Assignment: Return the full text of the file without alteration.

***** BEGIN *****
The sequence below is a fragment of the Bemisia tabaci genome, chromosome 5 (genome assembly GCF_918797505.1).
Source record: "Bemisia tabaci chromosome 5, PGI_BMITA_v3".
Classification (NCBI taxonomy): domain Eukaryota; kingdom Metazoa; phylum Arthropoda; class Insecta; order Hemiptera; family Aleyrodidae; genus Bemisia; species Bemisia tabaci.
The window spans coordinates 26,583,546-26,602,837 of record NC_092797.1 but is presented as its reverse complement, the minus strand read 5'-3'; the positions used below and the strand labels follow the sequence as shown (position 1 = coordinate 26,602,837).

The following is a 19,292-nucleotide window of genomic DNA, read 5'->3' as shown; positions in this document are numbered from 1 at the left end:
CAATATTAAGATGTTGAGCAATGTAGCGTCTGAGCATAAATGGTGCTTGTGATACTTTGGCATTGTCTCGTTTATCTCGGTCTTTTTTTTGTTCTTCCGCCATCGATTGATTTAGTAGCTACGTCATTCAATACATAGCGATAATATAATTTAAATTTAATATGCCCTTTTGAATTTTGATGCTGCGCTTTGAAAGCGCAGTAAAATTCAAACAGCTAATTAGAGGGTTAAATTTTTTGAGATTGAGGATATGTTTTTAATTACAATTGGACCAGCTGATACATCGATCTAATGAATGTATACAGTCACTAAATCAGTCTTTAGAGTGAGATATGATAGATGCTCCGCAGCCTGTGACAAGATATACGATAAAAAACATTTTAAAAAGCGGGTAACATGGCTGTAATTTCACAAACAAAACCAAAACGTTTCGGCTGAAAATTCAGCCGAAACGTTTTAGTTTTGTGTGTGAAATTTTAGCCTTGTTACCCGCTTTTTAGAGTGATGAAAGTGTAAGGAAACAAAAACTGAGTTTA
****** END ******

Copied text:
The sequence below is a fragment of the Bemisia tabaci genome, chromosome 5 (genome assembly GCF_918797505.1).
Source record: "Bemisia tabaci chromosome 5, PGI_BMITA_v3".
Classification (NCBI taxonomy): domain Eukaryota; kingdom Metazoa; phylum Arthropoda; class Insecta; order Hemiptera; family Aleyrodidae; genus Bemisia; species Bemisia tabaci.
The window spans coordinates 26,583,546-26,602,837 of record NC_092797.1 but is presented as its reverse complement, the minus strand read 5'-3'; the positions used below and the strand labels follow the sequence as shown (position 1 = coordinate 26,602,837).

The following is a 19,292-nucleotide window of genomic DNA, read 5'->3' as shown; positions in this document are numbered from 1 at the left end:
CAATATTAAGATGTTGAGCAATGTAGCGTCTGAGCATAAATGGTGCTTGTGATACTTTGGCATTGTCTCGTTTATCTCGGTCTTTTTTTTGTTCTTCCGCCATCGATTGATTTAGTAGCTACGTCATTCAATACATAGCGATAATATAATTTAAATTTAATATGCCCTTTTGAATTTTGATGCTGCGCTTTGAAAGCGCAGTAAAATTCAAACAGCTAATTAGAGGGTTAAATTTTTTGAGATTGAGGATATGTTTTTAATTACAATTGGACCAGCTGATACATCGATCTAATGAATGTATACAGTCACTAAATCAGTCTTTAGAGTGAGATATGATAGATGCTCCGCAGCCTGTGACAAGATATACGATAAAAAACATTTTAAAAAGCGGGTAACATGGCTGTAATTTCACAAACAAAACCAAAACGTTTCGGCTGAAAATTCAGCCGAAACGTTTTAGTTTTGTGTGTGAAATTTTAGCCTTGTTACCCGCTTTTTAGAGTGATGAAAGTGTAAGGAAACAAAAACTGAGTTTA